NASA's new A14Mars initiative will let the public assist NASA in training its rovers to better explore Mars. This is a continuation of a project that began last year and used photos from NASA's Curiosity rover.
The objective is to fine-tune an algorithm that will aid a future Mars rover in picking out needles in a haystack of data coming from Mars. Members of the public may now assist NASA's Perseverance rover in teaching an artificial intelligence programme to detect scientific traits in photographs collected by the rover.
Perseverance's 19 cameras send dozens to hundreds of photos to Earth every day for engineers and scientists to analyse. After the photographs travel millions of kilometres from Mars to Earth, the crew has just hours to compose the very next set of instructions to send to Perseverance.
One scientist cannot scrutinise all the downlinked photos in such a short period, said Vivian Sun, a JPL scientist who assists Perseverance in daily operations and consulted on AI4Mars. We could save time if an algorithm could say, 'I think I detected rock veins or nodules over here,' and then the science team could dig further.
Before that, participants used a tool to indicate things like sand and rock that NASA's Jet Propulsion Laboratory rover drivers generally watch out for while planning paths on Mars. It was shown that SPOC (Soil Property and Object Classification) could properly identify these traits about 98 per cent of the time.
"Machine learning is not like software," Ono remarked. "It's not like starting from scratch. Consider it a fresh brain. Getting a solid dataset to train that brain and tweaking it to learn better is more work here."
"Machine learning is fundamentally different from traditional software," Ono explained. "This is not comparable to creating anything from scratch. Consider it as a fresh start with a new brain. More work is being expended here on acquiring a suitable dataset for teaching that brain and on manipulating the data so that it is more easily learnt."
"If someone outside JPL develops an algorithm that outperforms ours utilizing our dataset, that's fantastic as well," he said. "It just facilitates the discovery of additional information."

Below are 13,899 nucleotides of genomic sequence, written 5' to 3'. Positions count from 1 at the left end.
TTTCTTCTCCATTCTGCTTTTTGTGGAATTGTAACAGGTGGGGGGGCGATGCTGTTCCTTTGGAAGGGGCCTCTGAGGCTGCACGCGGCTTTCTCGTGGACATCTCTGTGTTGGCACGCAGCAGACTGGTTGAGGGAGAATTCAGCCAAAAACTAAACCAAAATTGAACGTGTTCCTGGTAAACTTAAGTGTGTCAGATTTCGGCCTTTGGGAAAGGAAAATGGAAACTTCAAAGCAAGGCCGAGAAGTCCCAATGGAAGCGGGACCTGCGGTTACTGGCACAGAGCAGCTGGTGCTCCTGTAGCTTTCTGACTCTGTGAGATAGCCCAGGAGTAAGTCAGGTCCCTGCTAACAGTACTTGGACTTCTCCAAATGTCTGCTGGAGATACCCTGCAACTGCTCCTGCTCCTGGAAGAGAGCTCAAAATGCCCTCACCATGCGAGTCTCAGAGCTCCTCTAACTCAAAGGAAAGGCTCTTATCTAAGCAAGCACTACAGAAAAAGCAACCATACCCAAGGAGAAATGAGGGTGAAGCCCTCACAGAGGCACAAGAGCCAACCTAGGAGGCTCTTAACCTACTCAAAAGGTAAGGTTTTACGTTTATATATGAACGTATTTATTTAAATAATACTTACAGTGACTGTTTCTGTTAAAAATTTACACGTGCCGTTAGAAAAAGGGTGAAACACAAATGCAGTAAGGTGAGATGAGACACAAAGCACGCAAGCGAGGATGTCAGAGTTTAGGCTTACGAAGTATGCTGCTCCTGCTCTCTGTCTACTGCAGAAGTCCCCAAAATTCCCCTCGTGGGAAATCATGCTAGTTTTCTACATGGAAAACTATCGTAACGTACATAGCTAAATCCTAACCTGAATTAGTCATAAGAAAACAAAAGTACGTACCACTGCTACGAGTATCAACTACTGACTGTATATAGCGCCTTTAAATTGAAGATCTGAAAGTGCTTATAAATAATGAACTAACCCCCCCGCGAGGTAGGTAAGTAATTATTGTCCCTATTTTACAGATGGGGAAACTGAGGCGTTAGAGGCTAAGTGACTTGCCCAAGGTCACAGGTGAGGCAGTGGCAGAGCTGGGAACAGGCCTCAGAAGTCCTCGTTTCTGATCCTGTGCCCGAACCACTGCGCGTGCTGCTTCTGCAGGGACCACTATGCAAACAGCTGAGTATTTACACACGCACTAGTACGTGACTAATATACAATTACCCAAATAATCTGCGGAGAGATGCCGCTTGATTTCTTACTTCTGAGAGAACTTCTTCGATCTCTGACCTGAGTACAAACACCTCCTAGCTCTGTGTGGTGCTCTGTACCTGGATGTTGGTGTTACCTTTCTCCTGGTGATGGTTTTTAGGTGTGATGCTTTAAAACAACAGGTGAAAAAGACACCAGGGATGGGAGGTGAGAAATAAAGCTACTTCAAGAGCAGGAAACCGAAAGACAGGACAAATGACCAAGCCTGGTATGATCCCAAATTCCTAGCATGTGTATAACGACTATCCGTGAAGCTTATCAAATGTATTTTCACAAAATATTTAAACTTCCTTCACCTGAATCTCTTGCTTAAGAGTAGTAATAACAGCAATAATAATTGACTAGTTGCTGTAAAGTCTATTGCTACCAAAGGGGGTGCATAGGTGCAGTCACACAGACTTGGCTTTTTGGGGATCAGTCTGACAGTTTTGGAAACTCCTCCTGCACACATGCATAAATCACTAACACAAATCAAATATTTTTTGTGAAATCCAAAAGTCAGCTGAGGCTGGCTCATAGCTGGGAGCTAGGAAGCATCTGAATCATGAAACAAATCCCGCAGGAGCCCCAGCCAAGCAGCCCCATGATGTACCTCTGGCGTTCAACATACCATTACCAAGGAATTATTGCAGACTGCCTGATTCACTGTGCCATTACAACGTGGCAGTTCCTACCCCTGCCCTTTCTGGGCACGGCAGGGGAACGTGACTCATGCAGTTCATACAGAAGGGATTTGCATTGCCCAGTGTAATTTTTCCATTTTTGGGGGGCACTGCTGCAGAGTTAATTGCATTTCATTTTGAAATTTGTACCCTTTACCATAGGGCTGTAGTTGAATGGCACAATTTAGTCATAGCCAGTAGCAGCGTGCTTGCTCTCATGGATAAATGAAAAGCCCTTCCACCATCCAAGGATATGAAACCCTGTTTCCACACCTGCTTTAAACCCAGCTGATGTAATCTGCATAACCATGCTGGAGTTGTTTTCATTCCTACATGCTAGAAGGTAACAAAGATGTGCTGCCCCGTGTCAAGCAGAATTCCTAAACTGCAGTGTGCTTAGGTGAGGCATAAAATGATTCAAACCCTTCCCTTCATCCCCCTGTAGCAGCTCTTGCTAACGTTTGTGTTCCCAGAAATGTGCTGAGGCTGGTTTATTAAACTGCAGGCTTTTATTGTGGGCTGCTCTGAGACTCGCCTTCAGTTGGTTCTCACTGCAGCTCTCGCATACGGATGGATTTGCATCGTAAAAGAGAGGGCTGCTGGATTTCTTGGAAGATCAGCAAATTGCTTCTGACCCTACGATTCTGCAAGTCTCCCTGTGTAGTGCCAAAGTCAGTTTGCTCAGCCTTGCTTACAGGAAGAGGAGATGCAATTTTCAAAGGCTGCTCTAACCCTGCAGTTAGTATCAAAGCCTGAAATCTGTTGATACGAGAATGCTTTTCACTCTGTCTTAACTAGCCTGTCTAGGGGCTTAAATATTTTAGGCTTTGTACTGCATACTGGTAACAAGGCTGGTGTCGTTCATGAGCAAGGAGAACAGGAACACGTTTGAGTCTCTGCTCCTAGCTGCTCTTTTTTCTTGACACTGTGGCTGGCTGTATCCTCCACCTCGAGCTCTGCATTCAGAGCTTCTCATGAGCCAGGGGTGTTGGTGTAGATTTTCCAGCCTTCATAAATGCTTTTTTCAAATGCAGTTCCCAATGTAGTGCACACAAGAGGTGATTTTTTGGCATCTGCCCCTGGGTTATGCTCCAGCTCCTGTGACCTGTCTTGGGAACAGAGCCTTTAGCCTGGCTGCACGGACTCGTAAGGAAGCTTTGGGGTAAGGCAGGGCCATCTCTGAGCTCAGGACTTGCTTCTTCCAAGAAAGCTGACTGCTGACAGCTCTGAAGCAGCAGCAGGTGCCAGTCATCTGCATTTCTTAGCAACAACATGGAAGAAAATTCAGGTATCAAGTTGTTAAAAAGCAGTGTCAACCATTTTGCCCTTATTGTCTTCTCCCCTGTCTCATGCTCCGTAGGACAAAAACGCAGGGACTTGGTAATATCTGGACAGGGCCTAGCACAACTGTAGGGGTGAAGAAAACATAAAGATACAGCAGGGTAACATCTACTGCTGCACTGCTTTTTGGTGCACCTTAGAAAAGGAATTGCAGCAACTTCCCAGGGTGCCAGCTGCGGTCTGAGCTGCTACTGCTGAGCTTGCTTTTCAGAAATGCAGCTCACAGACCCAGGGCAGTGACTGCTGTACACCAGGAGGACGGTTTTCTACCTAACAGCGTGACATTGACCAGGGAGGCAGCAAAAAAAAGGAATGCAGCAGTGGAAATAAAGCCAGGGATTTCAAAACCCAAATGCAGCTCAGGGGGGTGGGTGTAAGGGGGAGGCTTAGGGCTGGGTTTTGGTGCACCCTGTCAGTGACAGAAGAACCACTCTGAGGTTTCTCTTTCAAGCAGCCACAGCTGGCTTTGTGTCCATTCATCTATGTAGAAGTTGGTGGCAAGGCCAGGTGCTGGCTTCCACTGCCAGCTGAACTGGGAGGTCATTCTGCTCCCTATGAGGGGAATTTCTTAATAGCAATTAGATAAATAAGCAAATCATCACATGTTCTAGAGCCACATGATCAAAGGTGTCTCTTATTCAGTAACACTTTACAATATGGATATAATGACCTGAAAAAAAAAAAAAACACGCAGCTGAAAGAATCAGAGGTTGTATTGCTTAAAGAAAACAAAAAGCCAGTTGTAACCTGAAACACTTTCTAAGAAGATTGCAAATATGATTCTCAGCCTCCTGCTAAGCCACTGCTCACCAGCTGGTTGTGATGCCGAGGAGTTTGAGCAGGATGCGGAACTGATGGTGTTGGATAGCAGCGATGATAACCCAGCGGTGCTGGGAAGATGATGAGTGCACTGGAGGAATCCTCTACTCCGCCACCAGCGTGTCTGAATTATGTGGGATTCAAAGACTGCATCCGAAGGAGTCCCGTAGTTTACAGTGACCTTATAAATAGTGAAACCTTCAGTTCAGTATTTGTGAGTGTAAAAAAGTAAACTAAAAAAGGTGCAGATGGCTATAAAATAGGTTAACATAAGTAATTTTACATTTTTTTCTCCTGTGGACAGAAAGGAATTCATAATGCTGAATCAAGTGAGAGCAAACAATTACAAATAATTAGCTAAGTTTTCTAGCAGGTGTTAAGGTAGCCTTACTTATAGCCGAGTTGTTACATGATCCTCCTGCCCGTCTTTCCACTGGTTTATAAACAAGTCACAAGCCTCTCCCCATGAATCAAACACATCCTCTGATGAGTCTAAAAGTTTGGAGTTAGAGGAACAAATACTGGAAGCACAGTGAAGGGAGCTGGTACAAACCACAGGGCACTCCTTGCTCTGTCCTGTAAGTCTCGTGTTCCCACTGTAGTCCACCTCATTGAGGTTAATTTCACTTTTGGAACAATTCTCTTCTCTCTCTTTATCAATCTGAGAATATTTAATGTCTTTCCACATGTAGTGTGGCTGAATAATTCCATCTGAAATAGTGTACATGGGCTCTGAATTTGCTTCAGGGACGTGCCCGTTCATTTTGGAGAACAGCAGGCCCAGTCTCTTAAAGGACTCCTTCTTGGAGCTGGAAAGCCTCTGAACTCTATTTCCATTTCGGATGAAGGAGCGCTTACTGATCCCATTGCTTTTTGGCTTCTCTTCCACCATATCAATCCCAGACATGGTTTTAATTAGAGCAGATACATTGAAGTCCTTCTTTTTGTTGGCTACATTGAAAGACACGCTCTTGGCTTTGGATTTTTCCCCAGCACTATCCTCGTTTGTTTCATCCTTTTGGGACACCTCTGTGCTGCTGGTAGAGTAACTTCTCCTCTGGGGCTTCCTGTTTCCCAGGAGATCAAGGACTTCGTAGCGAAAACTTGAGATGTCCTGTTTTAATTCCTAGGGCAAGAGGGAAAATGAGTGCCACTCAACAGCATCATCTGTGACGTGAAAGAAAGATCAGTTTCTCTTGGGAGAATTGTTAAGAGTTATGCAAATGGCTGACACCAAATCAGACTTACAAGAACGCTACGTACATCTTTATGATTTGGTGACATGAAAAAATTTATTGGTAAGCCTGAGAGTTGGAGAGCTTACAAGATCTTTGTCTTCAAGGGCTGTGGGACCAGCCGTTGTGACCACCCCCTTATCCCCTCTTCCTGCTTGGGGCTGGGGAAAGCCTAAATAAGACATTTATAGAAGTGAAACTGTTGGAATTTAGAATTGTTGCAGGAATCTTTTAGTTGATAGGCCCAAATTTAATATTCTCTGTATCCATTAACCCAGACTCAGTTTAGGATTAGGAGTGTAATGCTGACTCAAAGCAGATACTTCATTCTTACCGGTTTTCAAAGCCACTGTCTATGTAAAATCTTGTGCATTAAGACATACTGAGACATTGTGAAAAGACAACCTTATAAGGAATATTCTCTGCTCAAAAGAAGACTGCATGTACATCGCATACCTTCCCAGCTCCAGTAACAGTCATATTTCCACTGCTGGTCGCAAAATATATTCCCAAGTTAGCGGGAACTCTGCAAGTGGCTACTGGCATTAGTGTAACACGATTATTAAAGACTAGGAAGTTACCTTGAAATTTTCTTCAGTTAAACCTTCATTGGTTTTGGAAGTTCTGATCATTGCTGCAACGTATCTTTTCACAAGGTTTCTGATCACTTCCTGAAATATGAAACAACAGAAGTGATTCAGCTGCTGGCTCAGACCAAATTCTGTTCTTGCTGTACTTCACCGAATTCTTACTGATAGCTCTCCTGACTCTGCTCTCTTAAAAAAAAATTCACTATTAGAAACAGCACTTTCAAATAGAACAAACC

Perseverance rover updates
Perseverance's Mars mission will include planetary geology, including looking for traces of old microbial life. To prepare for human exploration of Mars, the rover will evaluate the planet's geology and environment, and gather and store Martian rock and regolith.
NASA's Perseverance rover, which arrived in Jezero Crater on Mars on Feb. 18, 2021, has already made history. Mars and Earth are now on different sides of the Sun and cannot communicate. After 216 Martian days of relentless labour, the scientist teams are enjoying their first genuine vacation.
Two Perseverance team members have decided to take a break from the rover for the next 20 days to reflect on the mission.
Perseverance has gone 1.6 miles (2.6 km) across rugged terrain and shot tens of thousands of photographs with its 19 cameras. The three important milestones: gathering the first rock core samples, flying the Ingenuity helicopter, and releasing our first scientific discoveries concerning the Jezero Crater delta.
Consistency got two core samples from the grey, wind-polished rock. It will then dump the samples in a secure and easily accessible spot on Mars. NASA's Mars Sample Return mission will grab the sample tubes in the late 2020s and return them to Earth.
But rock scientists don't have to wait that long. Perseverance utilised its SHERLOC and PIXL spectrometers to analyse the rocks at both locations. The researchers discovered crystalline minerals indicative of basaltic lava flows, and also salt minerals indicative of ancient groundwater.